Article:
CME Down

Discussion in 'Trading' started by BCE, Feb 13, 2012.

  1. BCE


    The data for CME Globex is frozen and it's down.

    They just posted this update:

    CME Globex Update
    Feb 13, 2012 13:23 CST

    The following actions will be taken on CME Globex Crude Complex Futures and Options markets prior to the market opening: All day and session orders, including GTDs with today's date will be cancelled. All GTCs that have been acknowledged will remain working.

    We were speculating this may be the hacker group Anonymous who shut this down. We'll find out shortly probably.
  2. nitro


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  3. ddouglas


    That's an outdated call to action to protest in the streets on Nov 5th, 2011, dude.
  4. Jon Corzine :confused:
  5. They're using xtranormal for the text to speech translator. Funny.
  6. IT looked like some algo was trying to 'bang the close', or perhaps realized that crude would close above 100.00 for the first time in many sessions, so placed a massive buy market order. . .

    Bloomberg shows a 101.00 print before they shut it down. turns out to be a busted trade.

    High as of 2:25pm CT is 100.87.

    Today's close above 100 is very bullish, imho.
  7. bc1


    Hello Chicago, Could you explain the how's and why's of a bang the close and the same for a massive buy order? Thanks. Seems to me like a massive order would have to be an all or none fill and a sell order would be better. I'm trying to figure out all these market manipulations.
  8. BCE


    I never did hear what caused this outage today. Has anyone heard anything?
  9. BCE


    I just saw this.

    Electronic Oil Market Trades Resumed After Halt

    Published February 13, 2012

    | Dow Jones Newswires
    fox news

    NEW YORK – A technical glitch shut down CME Group Inc.'s (CME) electronic oil-trading platform for more than a hour Monday, throwing end-of-day trading into disarray and sending traders scrambling to place trades on the New York Mercantile Exchange floor.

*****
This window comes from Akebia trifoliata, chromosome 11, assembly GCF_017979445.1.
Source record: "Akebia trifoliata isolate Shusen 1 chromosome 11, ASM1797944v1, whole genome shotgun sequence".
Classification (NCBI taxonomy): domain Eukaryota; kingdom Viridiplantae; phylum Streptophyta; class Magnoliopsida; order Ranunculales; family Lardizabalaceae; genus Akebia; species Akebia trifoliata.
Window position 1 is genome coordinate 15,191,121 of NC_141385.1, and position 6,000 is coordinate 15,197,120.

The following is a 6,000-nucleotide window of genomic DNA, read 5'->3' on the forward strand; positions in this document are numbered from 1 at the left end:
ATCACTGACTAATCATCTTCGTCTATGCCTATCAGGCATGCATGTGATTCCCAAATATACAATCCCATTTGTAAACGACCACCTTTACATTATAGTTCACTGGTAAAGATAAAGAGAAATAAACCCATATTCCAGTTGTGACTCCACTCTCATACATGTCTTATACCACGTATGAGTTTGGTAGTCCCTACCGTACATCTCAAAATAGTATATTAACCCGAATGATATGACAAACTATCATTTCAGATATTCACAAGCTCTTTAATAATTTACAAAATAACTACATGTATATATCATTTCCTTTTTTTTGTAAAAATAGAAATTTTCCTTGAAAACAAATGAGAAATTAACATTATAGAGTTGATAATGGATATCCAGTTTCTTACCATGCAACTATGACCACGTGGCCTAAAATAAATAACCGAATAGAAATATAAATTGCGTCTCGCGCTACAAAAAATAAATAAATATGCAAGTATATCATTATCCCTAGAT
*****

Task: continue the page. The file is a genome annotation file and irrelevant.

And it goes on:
The shutdown shortly after 2 p.m. EST halted electronic trading of the world's biggest benchmark oil contract and roiled what had been a relatively a quiet, low-volume session. Prices rose 50 cents a barrel from levels earlier.

    The shutdown was caused by "technical issues," according to CME. The Globex trading platform resumed at 3:15 p.m. EST.

    "The issue has been fixed and the market is back up and running," a CME spokesman said.

    In a notice on the CME Group's website, the firm, which owns the Nymex, said it would cancel outstanding orders placed Monday on the electronic trading platform, but not completed trades.

    The shutdown, which coincided with the end of the trading session, led to confusion over the final day's price of oil, called the settlement price. Front-month March crude ultimately settled up $2.24, or 2.3%, at $100.91 a barrel.

    Such technical glitches are relatively uncommon for CME compared with U.S. stock exchanges, where billions of shares change hands per day--far more than the average 11.6 million contracts bought and sold on CME's markets last month.

    But when hiccups strike futures trading the impact is more severe, since there are only two major venues--CME and rival IntercontinentalExchange Inc. (ICE)--for trading crude oil contracts.

    Even though electronic trading ground to a halt, open outcry trading remained open. Traders on the floor of the Nymex rushed into the normally sleepy oil-futures pits, looking to place trades and take advantage of any price dislocations due to the failure of Globex, traders said.

    "A bunch of options guys ran over there, nat gas brokers are there; everybody is trying to take advantage of the wide quotes and stuff," said Fred Rigolini, vice president of Paramount Options, a brokerage on the Nymex floor.

    "There's a little yelling and screaming in the crude ring right now," said Jeffrey Grossman, president of BRG Brokerage on the Nymex floor, shortly after the Globex halt.

    CME did not offer additional details as to the cause of the shutdown. However, an analysis of the trading halt by Nanex, a market data service, found that shortly after 2 p.m., a series of 800 to 1,000 price quotes in Nymex crude-oil futures repeated in a loop a dozen times over about four minutes. Globex shut down shortly after.

    "The same block of quotes just kept getting transferred by the system," said Eric Hunsader, CEO of Nanex. "Then I think someone pulled the plug."

    John Woods, a Nymex floor trader and head of JJ Woods Associates, said telephone calls from customers were twice as high as during a normal trading session, and he headed to the crude-oil pit.

    In recent years, the majority of oil-futures volume has flooded to the electronic market, leaving trading thin on the Nymex floor in downtown New York. When the exchange announced the day's settlement would be computed from the floor, Woods said there were cheers and laughter.

    "It was a throwback to the old days, I guess this just shows we aren't done yet," he said.